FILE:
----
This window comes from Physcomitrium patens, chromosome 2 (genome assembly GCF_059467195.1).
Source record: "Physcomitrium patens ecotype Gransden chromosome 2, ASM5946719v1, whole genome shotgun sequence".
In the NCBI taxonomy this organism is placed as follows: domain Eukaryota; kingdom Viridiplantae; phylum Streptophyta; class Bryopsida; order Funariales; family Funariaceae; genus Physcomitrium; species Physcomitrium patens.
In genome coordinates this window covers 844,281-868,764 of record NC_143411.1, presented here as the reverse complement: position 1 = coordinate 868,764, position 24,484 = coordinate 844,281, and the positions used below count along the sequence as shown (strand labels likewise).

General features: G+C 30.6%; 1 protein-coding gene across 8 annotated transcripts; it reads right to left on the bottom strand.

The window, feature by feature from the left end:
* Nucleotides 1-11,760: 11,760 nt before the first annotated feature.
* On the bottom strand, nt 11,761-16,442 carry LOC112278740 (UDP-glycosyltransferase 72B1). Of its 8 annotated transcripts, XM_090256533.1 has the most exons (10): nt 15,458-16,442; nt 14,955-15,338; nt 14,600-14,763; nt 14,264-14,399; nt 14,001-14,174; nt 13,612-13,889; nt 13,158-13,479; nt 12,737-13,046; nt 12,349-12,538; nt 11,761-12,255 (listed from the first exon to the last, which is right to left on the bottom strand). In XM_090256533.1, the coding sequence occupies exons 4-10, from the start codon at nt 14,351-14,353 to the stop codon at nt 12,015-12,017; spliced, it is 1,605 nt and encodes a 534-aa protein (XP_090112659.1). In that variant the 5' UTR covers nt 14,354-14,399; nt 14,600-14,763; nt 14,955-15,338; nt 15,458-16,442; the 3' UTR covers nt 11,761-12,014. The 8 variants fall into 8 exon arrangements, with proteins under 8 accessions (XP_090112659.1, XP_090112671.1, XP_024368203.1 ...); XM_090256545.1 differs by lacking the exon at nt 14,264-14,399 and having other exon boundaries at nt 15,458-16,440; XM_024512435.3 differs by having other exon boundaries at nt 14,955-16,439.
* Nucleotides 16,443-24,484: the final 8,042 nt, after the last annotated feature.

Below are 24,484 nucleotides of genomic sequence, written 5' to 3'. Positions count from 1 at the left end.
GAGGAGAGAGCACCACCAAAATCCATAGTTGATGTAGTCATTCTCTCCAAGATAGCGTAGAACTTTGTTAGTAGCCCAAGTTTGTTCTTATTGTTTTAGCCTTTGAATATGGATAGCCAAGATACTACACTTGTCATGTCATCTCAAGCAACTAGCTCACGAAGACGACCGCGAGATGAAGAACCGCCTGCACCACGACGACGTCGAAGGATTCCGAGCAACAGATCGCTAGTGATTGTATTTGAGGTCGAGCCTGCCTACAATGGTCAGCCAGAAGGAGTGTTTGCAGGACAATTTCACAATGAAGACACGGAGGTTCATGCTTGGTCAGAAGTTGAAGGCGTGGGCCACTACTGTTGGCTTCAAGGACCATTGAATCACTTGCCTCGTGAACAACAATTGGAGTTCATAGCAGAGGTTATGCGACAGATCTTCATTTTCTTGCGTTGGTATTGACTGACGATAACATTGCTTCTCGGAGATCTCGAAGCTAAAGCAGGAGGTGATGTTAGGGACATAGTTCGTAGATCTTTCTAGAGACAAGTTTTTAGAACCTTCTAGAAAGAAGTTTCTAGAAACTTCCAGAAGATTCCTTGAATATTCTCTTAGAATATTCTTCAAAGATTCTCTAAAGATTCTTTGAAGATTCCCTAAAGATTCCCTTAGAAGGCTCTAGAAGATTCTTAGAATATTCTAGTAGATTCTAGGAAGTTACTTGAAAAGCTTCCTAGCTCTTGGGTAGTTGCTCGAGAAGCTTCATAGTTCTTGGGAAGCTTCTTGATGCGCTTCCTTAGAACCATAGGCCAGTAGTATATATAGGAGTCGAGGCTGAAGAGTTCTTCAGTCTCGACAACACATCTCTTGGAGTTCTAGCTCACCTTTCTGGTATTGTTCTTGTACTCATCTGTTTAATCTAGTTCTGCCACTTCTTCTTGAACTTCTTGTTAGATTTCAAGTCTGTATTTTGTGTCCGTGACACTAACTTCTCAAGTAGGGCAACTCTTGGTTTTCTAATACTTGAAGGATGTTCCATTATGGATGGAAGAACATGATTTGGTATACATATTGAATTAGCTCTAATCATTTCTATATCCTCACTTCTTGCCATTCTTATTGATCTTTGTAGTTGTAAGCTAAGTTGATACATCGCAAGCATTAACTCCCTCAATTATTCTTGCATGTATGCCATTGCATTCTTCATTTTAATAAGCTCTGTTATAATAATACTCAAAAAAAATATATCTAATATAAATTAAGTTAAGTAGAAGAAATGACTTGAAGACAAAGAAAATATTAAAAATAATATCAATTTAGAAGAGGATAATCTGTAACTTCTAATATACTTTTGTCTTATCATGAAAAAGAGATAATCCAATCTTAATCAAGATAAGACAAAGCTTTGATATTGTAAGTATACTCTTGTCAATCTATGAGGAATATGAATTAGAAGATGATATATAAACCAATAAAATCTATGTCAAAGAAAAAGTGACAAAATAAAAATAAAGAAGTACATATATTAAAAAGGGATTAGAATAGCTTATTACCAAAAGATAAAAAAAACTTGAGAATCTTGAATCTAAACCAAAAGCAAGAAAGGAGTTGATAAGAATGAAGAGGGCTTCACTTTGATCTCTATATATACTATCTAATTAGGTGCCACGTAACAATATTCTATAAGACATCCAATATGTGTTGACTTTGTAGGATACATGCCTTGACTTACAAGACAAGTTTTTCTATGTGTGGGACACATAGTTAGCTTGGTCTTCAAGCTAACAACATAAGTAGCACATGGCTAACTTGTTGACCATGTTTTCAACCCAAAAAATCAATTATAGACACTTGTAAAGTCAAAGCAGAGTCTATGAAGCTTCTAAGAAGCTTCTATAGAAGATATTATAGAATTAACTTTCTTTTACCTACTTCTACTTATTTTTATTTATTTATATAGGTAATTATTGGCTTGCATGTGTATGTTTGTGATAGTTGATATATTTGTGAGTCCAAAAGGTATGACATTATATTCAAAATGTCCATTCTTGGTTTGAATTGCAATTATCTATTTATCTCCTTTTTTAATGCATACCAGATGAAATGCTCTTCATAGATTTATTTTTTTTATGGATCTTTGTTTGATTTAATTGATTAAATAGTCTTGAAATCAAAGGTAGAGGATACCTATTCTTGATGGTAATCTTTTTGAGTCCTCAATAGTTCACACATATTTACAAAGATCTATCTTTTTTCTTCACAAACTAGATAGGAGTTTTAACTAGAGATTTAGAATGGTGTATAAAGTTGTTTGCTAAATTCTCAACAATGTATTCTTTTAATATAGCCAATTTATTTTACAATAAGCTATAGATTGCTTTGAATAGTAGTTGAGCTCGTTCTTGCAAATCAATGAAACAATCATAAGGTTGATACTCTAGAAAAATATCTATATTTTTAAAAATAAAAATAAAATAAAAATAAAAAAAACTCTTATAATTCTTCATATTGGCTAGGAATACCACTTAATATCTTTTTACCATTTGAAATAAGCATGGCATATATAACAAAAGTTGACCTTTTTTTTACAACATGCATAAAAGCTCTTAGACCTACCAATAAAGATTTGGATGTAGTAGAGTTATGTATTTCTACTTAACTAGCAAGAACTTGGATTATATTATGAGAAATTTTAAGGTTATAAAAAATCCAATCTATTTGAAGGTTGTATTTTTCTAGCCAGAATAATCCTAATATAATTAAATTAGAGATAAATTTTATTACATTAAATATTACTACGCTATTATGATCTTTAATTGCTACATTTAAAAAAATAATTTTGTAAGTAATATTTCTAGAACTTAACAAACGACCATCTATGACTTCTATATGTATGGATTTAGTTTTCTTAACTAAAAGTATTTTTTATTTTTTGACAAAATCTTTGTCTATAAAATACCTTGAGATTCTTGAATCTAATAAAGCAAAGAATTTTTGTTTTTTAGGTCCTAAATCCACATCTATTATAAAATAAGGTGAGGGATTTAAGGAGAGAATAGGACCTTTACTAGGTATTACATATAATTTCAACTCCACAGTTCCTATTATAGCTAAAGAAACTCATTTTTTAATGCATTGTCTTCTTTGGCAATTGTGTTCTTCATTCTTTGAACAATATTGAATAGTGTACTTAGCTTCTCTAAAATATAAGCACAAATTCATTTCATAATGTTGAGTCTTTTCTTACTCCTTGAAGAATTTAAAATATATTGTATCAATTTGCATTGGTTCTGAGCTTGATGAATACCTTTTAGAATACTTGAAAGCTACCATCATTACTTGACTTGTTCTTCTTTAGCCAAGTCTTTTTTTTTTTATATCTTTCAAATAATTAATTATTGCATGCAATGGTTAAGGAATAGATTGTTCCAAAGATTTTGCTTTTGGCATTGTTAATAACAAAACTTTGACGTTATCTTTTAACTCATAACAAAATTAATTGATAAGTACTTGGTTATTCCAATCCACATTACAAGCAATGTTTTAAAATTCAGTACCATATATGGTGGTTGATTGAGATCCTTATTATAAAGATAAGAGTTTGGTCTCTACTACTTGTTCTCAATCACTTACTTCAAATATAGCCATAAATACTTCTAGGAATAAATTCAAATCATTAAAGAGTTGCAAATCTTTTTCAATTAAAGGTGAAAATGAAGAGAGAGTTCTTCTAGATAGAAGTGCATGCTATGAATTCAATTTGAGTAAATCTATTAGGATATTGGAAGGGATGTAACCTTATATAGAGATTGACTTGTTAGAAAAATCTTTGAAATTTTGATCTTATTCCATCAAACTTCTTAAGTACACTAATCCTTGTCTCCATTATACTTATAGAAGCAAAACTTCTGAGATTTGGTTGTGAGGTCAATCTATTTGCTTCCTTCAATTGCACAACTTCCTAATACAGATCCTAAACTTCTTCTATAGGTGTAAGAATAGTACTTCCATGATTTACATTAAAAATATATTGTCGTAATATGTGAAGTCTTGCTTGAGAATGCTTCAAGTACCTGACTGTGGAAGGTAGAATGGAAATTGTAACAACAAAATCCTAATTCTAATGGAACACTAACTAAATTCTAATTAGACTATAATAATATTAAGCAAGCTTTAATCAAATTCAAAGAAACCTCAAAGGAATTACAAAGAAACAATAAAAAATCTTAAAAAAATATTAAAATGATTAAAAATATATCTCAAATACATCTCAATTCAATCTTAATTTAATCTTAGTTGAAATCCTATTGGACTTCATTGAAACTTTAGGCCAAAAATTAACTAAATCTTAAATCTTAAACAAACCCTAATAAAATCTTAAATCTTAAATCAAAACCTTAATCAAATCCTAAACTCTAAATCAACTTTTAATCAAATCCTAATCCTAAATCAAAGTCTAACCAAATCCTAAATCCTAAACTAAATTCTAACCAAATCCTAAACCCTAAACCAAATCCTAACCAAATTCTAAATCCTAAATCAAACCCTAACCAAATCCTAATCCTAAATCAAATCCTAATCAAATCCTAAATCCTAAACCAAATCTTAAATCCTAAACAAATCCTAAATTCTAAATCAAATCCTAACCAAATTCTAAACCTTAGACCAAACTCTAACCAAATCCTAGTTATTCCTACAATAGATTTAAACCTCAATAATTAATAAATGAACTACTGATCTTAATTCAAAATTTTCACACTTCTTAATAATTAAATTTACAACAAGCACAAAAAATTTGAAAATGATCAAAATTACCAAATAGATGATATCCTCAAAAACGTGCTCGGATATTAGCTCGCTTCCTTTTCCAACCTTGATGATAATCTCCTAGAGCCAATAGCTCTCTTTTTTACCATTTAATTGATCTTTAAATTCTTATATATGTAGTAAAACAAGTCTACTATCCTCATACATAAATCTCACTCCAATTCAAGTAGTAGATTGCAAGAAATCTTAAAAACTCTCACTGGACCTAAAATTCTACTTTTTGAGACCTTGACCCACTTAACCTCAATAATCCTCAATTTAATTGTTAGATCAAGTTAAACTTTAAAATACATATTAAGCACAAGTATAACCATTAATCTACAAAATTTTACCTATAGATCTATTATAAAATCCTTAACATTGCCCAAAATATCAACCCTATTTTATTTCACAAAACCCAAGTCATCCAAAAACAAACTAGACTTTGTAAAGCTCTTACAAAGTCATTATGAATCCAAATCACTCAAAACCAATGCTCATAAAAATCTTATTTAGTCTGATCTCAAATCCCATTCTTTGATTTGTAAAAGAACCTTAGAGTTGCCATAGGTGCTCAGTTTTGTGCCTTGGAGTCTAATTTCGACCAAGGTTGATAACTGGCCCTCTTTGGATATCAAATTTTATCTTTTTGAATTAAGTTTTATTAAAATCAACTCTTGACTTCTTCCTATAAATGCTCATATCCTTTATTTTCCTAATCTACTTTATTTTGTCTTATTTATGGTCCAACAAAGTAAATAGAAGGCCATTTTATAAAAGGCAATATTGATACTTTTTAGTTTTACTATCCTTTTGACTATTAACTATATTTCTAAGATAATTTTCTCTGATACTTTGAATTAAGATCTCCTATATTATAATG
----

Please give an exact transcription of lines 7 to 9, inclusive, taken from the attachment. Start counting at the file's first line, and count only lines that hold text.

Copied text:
* Nucleotides 1-11,760: 11,760 nt before the first annotated feature.
* On the bottom strand, nt 11,761-16,442 carry LOC112278740 (UDP-glycosyltransferase 72B1). Of its 8 annotated transcripts, XM_090256533.1 has the most exons (10): nt 15,458-16,442; nt 14,955-15,338; nt 14,600-14,763; nt 14,264-14,399; nt 14,001-14,174; nt 13,612-13,889; nt 13,158-13,479; nt 12,737-13,046; nt 12,349-12,538; nt 11,761-12,255 (listed from the first exon to the last, which is right to left on the bottom strand). In XM_090256533.1, the coding sequence occupies exons 4-10, from the start codon at nt 14,351-14,353 to the stop codon at nt 12,015-12,017; spliced, it is 1,605 nt and encodes a 534-aa protein (XP_090112659.1). In that variant the 5' UTR covers nt 14,354-14,399; nt 14,600-14,763; nt 14,955-15,338; nt 15,458-16,442; the 3' UTR covers nt 11,761-12,014. The 8 variants fall into 8 exon arrangements, with proteins under 8 accessions (XP_090112659.1, XP_090112671.1, XP_024368203.1 ...); XM_090256545.1 differs by lacking the exon at nt 14,264-14,399 and having other exon boundaries at nt 15,458-16,440; XM_024512435.3 differs by having other exon boundaries at nt 14,955-16,439.
* Nucleotides 16,443-24,484: the final 8,042 nt, after the last annotated feature.